I kept going.  Why?  Because I hadn't gotten "there."  My "little walk" had turned into an odyssey.  Just because I'd thought that I would head "there" without knowing clearly where "there" was, or what I was heading for.  
But that didn't seem important.  Not then.  How well do I know "where I'm going" now?  I look around where I'm at in my life.  I don't see anything like where I thought I was headed.  Does that mean I stop?  
I lowered my head.  I put one foot in front of the other.  I listened to the sound of gravel crunching beneath my feet.  "Not.  Here.  Not.  Here."  That what it sounded like with each step.  
So, I kept walking.  
At some point, I found myself negotiating with myself.  If "there" is close, I'll keep going.  Five, ten minutes.  Even twenty.  I'll keep going.  Ask someone how long to the top.  Someone coming down.  Ask them how long to get to the top of this section of trail.  Twenty minutes, I'll keep going.  Longer than that...
Then I remembered the last time I asked someone exactly that.    
すみません。上までどのぐらい掛かりますか。Sumimasen.  Ue made dono gurai kakarimasu ka?
It was at the Inari Shrine.  It has a series of red torii gates, one after the other, climbing to the top of the hill overlooking the shrine itself.  After trudging up the steps for over an hour, I asked a man with his son that I passed along the way.  
三十分ぐらいね。Sanjyuppun gurai ne.
Thirty more minutes!  I had to get back to the tour bus.  I could make it if I pushed.  But...
I turned back.  I told myself I would come back to Japan and visit Kyoto and the shrine again.  I'd take a day and get to the top of the hill then.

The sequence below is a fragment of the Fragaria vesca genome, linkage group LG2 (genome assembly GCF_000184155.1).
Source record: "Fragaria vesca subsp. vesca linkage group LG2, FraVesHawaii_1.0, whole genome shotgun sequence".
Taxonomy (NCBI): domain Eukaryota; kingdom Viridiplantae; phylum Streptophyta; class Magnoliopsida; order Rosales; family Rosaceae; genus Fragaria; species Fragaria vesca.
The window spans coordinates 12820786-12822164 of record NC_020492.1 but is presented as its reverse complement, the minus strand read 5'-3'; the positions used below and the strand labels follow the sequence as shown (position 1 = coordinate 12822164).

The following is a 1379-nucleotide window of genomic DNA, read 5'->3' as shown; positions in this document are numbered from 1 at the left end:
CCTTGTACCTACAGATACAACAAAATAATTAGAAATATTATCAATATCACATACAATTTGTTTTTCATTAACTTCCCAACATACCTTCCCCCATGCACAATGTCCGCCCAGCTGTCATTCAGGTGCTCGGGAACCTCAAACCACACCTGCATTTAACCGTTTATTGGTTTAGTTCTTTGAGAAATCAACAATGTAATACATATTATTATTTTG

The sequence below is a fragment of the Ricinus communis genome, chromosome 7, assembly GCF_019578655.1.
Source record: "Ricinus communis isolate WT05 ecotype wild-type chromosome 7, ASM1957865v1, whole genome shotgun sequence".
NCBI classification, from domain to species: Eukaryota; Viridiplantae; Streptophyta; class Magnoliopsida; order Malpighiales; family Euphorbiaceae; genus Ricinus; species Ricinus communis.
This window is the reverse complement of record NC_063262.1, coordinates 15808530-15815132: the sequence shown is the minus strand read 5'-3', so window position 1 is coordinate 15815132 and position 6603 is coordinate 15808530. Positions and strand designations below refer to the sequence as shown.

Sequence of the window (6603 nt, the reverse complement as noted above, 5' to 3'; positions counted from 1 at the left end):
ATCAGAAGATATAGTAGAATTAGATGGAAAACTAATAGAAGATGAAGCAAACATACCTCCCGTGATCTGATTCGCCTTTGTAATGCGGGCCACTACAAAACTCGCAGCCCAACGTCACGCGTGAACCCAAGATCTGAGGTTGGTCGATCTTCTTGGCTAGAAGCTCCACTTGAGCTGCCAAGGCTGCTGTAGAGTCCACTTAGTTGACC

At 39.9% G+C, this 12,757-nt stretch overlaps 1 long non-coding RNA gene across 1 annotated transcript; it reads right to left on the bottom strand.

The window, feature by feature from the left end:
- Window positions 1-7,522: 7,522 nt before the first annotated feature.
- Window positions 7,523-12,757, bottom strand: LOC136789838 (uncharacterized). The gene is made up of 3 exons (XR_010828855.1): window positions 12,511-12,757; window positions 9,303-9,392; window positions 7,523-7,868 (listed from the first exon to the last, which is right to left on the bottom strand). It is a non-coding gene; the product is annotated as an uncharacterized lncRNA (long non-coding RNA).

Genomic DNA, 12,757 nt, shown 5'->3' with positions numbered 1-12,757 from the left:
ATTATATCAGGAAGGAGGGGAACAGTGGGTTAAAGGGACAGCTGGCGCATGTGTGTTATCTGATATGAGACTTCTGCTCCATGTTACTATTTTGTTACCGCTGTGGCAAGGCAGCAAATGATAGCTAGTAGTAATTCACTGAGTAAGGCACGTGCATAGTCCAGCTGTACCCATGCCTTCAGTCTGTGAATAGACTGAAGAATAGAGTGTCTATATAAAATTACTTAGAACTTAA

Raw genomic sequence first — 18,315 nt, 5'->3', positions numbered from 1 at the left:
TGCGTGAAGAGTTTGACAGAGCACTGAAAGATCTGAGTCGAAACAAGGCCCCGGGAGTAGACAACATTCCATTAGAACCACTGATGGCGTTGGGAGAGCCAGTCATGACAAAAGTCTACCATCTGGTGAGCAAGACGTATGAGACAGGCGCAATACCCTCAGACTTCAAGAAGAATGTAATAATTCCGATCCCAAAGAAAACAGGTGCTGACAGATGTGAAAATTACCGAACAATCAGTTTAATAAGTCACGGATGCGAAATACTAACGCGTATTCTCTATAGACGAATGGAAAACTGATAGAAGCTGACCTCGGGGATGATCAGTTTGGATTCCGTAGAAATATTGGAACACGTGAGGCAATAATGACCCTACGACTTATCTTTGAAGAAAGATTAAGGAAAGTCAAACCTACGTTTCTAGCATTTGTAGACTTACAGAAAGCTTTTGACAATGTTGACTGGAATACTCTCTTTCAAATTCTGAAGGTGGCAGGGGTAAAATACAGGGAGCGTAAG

That was eight years ago.  I still want to go back.  I don't know when, or if, I'll be able to again.  It bothers me that I never made it to the top of the shrine.  
So...  I kept hiking.  I kept climbing each switch-back.  I kept my feet moving.  I was like a father from the era I was raised in on a cross-country family vacation.  
"We'll get there when we get there!"  
It didn't keep me from hoping for a sign.  Some indication of where "There" was.  
Then...  I saw this. 

The trail dropped sharply after this sign.  It curved past a shaded, woody area with picnic benches scattered about.  I could see the trail slanting off to one side, starting another climb.  But for me.  For this day.  I had made it.  
I was There.  
I reached into my backpack and took out my thermos.  I drank half of it all at once.  I took my phone and took another shot, this one of the view from There, overlooking Pasadena and downtown Los Angeles.  
I nodded to myself.  Yeah...  I'd made it.  
Then, I started back down.